Arthritis is an inflammation of any joint in the body. The inflammation can have many causes. The most common type of arthritis is osteoarthritis which can be due to wear and tear on joints from over use, aging, injury, or from an unstable joint such as which occurs with a ruptured ACL (anterior cruciate ligament) in the knee. The chronic form of this disease is called degenerative joint disease (DJD). It is estimated that 20% of dogs older than one year of age have some form of DJD. One study showed that 90% of cats over 12 years of age had evidence of DJD on x-rays.
Veterinary care is crucial and effective for a wide variety of conditions. The following is a partial list of some of the most common. If you do not see your pet’s specific condition listed, we encourage you to give us a call so we can personally address your particular concerns.
Bloat & Gastric Torsion is a serious condition and your pet should be rushed to the emergency room if this occurs. Certain breeds of dogs
with deep chests and narrow waists, such as hounds, Bouvier des Flandres, or Doberman Pinschers are more susceptible to a syndrome of gastric torsion and bloat.
This occurs when the stomach twists on its supporting ligaments and the contents begin to release gas pressure. A similar disease is seen in cattle and horses as well. Dogs who experience such an attack are very susceptible to another which is usually more severe, and this is one case where immediate veterinary care is needed, normally requiring abdominal surgery to prevent a recurrence.
What is cancer: Cancer, by definition, is the uncontrolled growth of cells. Any type of cells in the body can become cancerous. Once these cells grow out of control, they take over areas previously occupied by normal cells; sometimes these tumor cells break off and travel to other areas of the body. Wherever these cells lodge they can start new tumors. This process continues until there is not enough normal tissue remaining to sustain normal bodily functions. There are a number of factors that influence how fast a cancer may grow or spread: type of cancer cell, location, genetics, as well as any concurrent illness or debilitating condition the patient may have.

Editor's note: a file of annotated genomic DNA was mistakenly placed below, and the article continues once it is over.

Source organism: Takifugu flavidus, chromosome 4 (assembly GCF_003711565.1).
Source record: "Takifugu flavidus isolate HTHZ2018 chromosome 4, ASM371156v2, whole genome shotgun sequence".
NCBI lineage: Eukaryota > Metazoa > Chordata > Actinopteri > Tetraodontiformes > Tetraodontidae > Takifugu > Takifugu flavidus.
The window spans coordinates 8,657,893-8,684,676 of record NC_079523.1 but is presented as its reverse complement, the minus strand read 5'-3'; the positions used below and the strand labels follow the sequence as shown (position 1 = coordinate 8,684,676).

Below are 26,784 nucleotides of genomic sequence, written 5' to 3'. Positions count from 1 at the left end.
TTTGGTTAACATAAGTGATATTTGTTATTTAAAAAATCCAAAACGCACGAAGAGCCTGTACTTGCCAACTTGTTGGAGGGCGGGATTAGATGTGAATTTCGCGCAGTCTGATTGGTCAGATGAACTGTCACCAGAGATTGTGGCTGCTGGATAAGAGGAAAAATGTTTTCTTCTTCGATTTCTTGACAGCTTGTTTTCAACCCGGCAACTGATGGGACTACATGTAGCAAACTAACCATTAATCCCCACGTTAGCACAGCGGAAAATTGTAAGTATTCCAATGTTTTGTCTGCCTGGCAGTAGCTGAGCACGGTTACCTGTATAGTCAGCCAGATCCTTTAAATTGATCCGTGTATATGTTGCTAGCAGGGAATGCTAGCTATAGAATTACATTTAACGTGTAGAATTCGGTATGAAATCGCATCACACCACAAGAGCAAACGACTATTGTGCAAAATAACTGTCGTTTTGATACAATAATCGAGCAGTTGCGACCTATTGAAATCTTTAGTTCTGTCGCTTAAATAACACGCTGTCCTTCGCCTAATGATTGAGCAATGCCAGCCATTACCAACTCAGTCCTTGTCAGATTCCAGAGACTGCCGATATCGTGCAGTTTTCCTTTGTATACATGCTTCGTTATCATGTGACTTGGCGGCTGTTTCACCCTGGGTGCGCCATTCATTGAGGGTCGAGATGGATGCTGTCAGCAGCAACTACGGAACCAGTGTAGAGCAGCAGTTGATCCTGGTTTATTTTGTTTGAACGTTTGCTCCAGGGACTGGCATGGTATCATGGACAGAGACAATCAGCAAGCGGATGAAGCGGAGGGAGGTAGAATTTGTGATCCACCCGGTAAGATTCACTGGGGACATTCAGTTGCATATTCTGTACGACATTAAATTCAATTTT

Canine distemper is caused by a virus that is shed in bodily fluids of infected animals. The virus affects primarily the lungs, intestines, and nervous system. Symptoms of the infection can include coughing, diarrhea, vomiting, inappetance, dehydration, weight loss, seizures, and encephalitis. Secondary infections can present as discharge from the eyes and/or nose, and pneumonia. Puppies, especially those from shelters, are at the highest risk. Currently there are no antiviral medications to treat canine distemper. Treatment is aimed at controlling secondary bacterial infections with antibiotics and supportive care as needed. Vaccination aimed at preventing distemper is the best strategy. Puppies should be isolated from other dogs until they have completed their series of vaccinations at 16 weeks of age.
The Parvovirus is known worldwide and causes disease in many different species of animals. Different strains of virus only infect certain types of animals. For example, the Canine Parvovirus (Parvo) will mainly infect dogs and does not cause disease in cats or humans. Feline Parvovirus, a different strain of virus, causes a different type of disease known as Feline Distemper.
Canine Parvovirus made its first appearance in the late 1970s and was first identified as a distinct disease in 1978. As a result of global travel and the importation of animals, the disease spread around the world in only one to two years. Most canines at the time had no natural immunity to the virus and its spread was rapid and devastating, especially for puppies.
The Importance of Dentistry
What is periodontal disease?
Over 85% of dogs and cats have some type of periodontal disease. Periodontal disease simply means that the gums and bone that hold the teeth in place are being destroyed by oral bacteria. This preventable disease is the number one diagnosed disease in our pets, yet many animals suffer needlessly. Periodontal disease begins with gingivitis, or inflammation of the gum tissue, which is caused by plaque. Plaque is a mixture of saliva, bacteria, glycoproteins and sugars that adhere to the tooth surface. Within minutes after a cleaning, a thin layer of plaque has adhered to the teeth. Eventually this hardens to become calculus or tartar. Calculus by itself is nonpathogenic – it does not cause disease. However, it does create a rough surface for more plaque to adhere to, and pushes the gums away from the teeth, which increases surface area for more plaque to adhere. Eventually, the supporting structures of the tooth (bone, tissue, periodontal ligament) are destroyed and the tooth becomes mobile and will either fall out on its own or need to be extracted. Signs of periodontal disease are bad breath (halitosis), reluctancy to eat, chewing on one side of the mouth, dropping food, pawing at the face or rubbing the face on the floor, drooling, becoming head shy, and painful mouth/face.